As the world comes to a standstill as we try to mitigate the spread of COVID-19, we encourage all of you to hunker down right now, too. In the meantime, we'll keep publishing news to help you navigate the state of travel today (like whether travel insurance covers the coronavirus), as well as stories about places for you to put on your bucket list once it's safe to get back out there.
Picture this: You’ve spent all day outside—climbing, swimming, biking, trail running—and by day’s end, you’re ready to post up on the front porch of your very own cabin, maybe by a lake or a river and definitely with tall trees surrounding you and a fire pit out front. This is a summer dream, but it can be harder than you think to track down a cabin that’s rustic yet comfortable and has good, easy access to the outdoors. So we’ve done the homework for you.
Big Bear Lake, California
At Noon Lodge in Big Bear Lake—about three hours east of Los Angeles—you’ll stay in a cozy cabin built in the 1950s. It’s quirky and historic but has the modern-day conveniences of cornhole, bocce ball, shuffleboard, and outdoor barbecues. Big Bear, in the heart of the San Bernardino Mountains, is known for its hiking, lake sports, and, in winter, skiing and snowboarding at Big Bear Mountain Resort. From $156 per night.
Upper Kingsburg, Nova Scotia
Once an abandoned fishing village, Shobac, on the end of a peninsula in Nova Scotia, was resuscitated in 1988 by renowned architect Brian MacKay-Lyon and turned into a beautiful village of cottages and studios at the edge of the Atlantic Ocean. The four cottages are stunning but not overdone—you’ll get an outfitted kitchen, cedar floors, a couple beds, and a sleeping area under the stars. There’s sea kayaking, surfing, and fishing nearby. From $1,189 for a week.
Huttopia White Mountains
North Conway, New Hampshire
In June, a French camping-getaway company called Huttopia opened its first U.S. outpost in North Conway, New Hampshire. Called Huttopia White Mountains, the place is essentially the campground of your dreams. You have the choice of bring-your-own-tent sites, pop-up canvas tents, and five charming 350-square-foot wooden cabins that sleep up to six people, all within easy access to the White Mountains. You can get fresh crepes, croissants, espresso, and pizzas from an Airstream trailer on the property. From $150 per night.
Squamish, British Columbia
An old fishing camp in Squamish, British Columbia, Sunwolf was purchased and renovated in 2011 by former Whistler ski patrollers and raft guides who dreamed of a cabin operation on five acres of grassy woodland at the confluence of the Cheakamus and Cheekye Rivers. Today, there are ten cabins and one cottage, half of which have been completely renovated. You can take guided whitewater raft trips with Squamish Rafting Company. The resort’s restaurant, Fergie’s Café, has been voted best breakfast in town. From $100 per night.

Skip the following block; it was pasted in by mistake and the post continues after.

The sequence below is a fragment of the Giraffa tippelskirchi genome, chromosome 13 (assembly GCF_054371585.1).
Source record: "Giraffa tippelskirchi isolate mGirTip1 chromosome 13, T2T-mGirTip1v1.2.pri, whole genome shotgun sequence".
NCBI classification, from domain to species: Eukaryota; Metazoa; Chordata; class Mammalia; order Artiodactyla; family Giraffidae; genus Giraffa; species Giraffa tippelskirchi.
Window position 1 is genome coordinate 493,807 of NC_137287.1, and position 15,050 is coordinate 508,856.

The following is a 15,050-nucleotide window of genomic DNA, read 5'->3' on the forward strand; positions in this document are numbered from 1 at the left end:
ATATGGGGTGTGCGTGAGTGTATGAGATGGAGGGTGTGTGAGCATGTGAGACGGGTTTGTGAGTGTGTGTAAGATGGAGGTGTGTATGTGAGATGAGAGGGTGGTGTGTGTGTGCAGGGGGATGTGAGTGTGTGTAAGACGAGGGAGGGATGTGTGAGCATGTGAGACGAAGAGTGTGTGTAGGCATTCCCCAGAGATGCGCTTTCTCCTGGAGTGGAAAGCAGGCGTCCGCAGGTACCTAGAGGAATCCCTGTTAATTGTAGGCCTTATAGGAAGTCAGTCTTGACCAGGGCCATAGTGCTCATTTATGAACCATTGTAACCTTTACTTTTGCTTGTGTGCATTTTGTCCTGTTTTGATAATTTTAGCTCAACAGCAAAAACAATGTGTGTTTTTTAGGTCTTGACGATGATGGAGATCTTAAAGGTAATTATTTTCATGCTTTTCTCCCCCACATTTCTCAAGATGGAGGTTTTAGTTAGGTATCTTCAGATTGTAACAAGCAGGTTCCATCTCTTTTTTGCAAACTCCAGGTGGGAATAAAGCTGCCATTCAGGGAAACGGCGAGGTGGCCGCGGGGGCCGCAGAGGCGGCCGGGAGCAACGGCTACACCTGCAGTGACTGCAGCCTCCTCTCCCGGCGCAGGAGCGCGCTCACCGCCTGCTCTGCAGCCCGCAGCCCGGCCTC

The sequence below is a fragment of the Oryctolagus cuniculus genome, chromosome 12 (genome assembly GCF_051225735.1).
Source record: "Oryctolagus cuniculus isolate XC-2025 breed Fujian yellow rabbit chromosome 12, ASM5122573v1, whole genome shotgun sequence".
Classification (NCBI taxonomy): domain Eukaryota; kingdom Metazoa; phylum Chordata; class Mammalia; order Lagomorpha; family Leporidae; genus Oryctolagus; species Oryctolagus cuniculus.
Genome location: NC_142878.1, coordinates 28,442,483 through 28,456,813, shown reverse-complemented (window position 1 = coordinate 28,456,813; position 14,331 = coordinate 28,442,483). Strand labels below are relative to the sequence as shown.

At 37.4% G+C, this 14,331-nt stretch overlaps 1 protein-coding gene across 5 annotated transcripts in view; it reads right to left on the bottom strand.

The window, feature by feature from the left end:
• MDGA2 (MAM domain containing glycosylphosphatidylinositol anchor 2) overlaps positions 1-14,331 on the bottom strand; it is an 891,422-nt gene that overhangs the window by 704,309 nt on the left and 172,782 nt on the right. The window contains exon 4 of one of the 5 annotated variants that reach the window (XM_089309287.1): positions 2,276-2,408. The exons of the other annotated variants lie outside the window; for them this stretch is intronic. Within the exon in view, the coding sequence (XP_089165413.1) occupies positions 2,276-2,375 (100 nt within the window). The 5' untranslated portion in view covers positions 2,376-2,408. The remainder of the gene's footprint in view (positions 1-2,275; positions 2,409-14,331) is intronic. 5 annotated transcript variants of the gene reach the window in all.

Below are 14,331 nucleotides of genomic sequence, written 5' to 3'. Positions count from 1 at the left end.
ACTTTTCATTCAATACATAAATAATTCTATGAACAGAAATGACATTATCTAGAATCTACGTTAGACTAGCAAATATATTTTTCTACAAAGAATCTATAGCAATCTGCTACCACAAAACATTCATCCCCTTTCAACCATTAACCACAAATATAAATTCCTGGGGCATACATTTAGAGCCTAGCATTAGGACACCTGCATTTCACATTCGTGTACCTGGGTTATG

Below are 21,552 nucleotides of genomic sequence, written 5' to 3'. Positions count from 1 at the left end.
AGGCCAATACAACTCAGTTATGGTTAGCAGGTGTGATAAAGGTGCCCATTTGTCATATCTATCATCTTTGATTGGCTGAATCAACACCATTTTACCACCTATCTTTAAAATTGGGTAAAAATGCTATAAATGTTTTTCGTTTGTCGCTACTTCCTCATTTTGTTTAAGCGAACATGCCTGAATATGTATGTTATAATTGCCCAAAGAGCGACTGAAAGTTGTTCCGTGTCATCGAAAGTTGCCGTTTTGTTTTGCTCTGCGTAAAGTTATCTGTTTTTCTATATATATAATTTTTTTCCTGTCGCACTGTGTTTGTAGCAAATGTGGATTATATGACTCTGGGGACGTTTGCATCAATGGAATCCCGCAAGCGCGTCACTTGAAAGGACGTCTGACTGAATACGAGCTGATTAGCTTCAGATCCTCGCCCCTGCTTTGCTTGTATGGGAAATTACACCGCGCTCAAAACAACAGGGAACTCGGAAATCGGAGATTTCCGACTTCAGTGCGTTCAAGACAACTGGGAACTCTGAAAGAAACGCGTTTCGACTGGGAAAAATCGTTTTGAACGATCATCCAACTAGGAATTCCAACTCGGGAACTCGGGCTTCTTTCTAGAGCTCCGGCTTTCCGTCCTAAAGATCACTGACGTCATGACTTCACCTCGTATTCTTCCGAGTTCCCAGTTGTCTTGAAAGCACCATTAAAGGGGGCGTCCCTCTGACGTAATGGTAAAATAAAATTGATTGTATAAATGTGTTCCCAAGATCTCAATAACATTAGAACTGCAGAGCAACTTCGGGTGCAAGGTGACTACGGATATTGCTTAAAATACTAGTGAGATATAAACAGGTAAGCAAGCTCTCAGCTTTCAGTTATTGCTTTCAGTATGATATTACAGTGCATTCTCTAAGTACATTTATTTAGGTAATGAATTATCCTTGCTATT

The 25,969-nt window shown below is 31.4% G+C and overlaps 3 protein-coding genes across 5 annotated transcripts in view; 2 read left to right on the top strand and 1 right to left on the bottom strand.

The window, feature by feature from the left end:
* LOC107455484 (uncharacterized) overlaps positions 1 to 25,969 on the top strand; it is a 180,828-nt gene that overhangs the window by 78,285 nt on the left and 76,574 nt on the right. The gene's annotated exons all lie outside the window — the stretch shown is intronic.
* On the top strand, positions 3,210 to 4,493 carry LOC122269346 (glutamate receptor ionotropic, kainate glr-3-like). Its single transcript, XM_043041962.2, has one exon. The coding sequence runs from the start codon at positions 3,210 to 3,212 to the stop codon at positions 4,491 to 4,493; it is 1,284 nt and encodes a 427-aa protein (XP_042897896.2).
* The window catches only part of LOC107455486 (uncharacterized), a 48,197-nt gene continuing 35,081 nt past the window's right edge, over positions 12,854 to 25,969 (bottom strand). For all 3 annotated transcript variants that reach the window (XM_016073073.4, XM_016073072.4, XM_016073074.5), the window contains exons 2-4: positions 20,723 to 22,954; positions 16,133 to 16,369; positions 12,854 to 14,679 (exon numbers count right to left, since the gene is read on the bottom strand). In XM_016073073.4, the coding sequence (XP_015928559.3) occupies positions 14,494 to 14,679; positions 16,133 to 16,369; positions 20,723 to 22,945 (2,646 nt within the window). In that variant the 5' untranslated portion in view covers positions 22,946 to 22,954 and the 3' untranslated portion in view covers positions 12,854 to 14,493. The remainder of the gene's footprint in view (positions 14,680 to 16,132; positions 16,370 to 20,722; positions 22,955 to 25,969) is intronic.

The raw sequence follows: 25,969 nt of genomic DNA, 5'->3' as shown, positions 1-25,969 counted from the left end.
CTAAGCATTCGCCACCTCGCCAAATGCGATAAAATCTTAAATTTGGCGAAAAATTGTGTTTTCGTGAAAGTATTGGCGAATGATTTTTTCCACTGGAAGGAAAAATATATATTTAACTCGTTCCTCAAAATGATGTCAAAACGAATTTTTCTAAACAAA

The Mohicans is a rustic enclave of treehouses and cabins located between Cleveland and Columbus, near Findley and Malabar Farm State Parks. Folks come here for barn weddings, but the quaint wood cabins alone are worth a visit. Hand-built by local Amish and timbered from nearby forests, the four cabins are either two or four bedrooms, so they’re best suited for a family or group of friends. Nearby, you can hike in Mohican State Park, fish a pond on the property, or mountain bike from your cabin. From $250 per night.
The Suttle Lodge opened in 2016 near Sisters, Oregon, following a total overhaul of an old campy lodge by the group that operates Portland’s hip Ace Hotel. Head to the Boathouse for kayak or SUP rentals, or order up buttermilk pancakes or fish and chips. The main lodge has a cocktail lounge and 11 rooms, or book one of the 14 cabins near the shores of Suttle Lake—some are rustic with bunk beds and shared bathrooms; others have been completely redone with full kitchens and fireplaces. Located within Deschutes National Forest, the lodge offers ample hiking, biking, fishing, and hot-spring soaking in the surrounding wilderness. From $125 per night.
Ultima Thule Lodge
Alaska’s Ultima Thule Lodge isn’t at all easy to get to—it’s 100 miles from the nearest paved road, within Wrangell–St. Elias National Park. To get here, you’ll fly or drive from Anchorage to the historic mining village of McCarthy, then hop a flight to the lodge. Once you’re there, you’ll sleep in one of five gorgeous cabins and be treated to a cedar sauna, wood-fired hot tub, and meals prepared with ingredients from the lodge’s own organic vegetable garden. By day, you’ll fish for salmon and trout in the Chitina River, hike through high-alpine tundras, or fly bush planes through the Wrangell Mountains. $7,950 for an all-inclusive four-night stay.